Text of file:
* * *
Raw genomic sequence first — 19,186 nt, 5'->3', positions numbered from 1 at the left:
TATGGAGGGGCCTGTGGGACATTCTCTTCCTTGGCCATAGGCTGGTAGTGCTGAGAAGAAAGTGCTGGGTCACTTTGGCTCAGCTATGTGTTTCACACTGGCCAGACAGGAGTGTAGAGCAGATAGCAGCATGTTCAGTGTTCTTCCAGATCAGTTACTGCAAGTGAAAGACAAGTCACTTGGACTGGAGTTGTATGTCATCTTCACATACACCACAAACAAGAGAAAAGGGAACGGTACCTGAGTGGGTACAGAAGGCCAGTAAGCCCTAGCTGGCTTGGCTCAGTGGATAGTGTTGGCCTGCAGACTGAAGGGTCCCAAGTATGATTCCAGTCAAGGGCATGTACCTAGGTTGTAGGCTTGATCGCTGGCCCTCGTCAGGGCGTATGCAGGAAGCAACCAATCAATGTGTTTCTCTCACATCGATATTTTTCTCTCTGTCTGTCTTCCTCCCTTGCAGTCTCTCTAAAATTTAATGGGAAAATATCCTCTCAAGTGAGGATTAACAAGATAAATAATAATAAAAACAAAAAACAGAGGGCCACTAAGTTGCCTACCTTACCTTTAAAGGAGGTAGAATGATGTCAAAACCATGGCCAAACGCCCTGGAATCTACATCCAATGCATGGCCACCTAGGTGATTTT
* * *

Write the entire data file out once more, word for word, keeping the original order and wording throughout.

Raw genomic sequence first — 19,186 nt, 5'->3', positions numbered from 1 at the left:
TATGGAGGGGCCTGTGGGACATTCTCTTCCTTGGCCATAGGCTGGTAGTGCTGAGAAGAAAGTGCTGGGTCACTTTGGCTCAGCTATGTGTTTCACACTGGCCAGACAGGAGTGTAGAGCAGATAGCAGCATGTTCAGTGTTCTTCCAGATCAGTTACTGCAAGTGAAAGACAAGTCACTTGGACTGGAGTTGTATGTCATCTTCACATACACCACAAACAAGAGAAAAGGGAACGGTACCTGAGTGGGTACAGAAGGCCAGTAAGCCCTAGCTGGCTTGGCTCAGTGGATAGTGTTGGCCTGCAGACTGAAGGGTCCCAAGTATGATTCCAGTCAAGGGCATGTACCTAGGTTGTAGGCTTGATCGCTGGCCCTCGTCAGGGCGTATGCAGGAAGCAACCAATCAATGTGTTTCTCTCACATCGATATTTTTCTCTCTGTCTGTCTTCCTCCCTTGCAGTCTCTCTAAAATTTAATGGGAAAATATCCTCTCAAGTGAGGATTAACAAGATAAATAATAATAAAAACAAAAAACAGAGGGCCACTAAGTTGCCTACCTTACCTTTAAAGGAGGTAGAATGATGTCAAAACCATGGCCAAACGCCCTGGAATCTACATCCAATGCATGGCCACCTAGGTGATTTT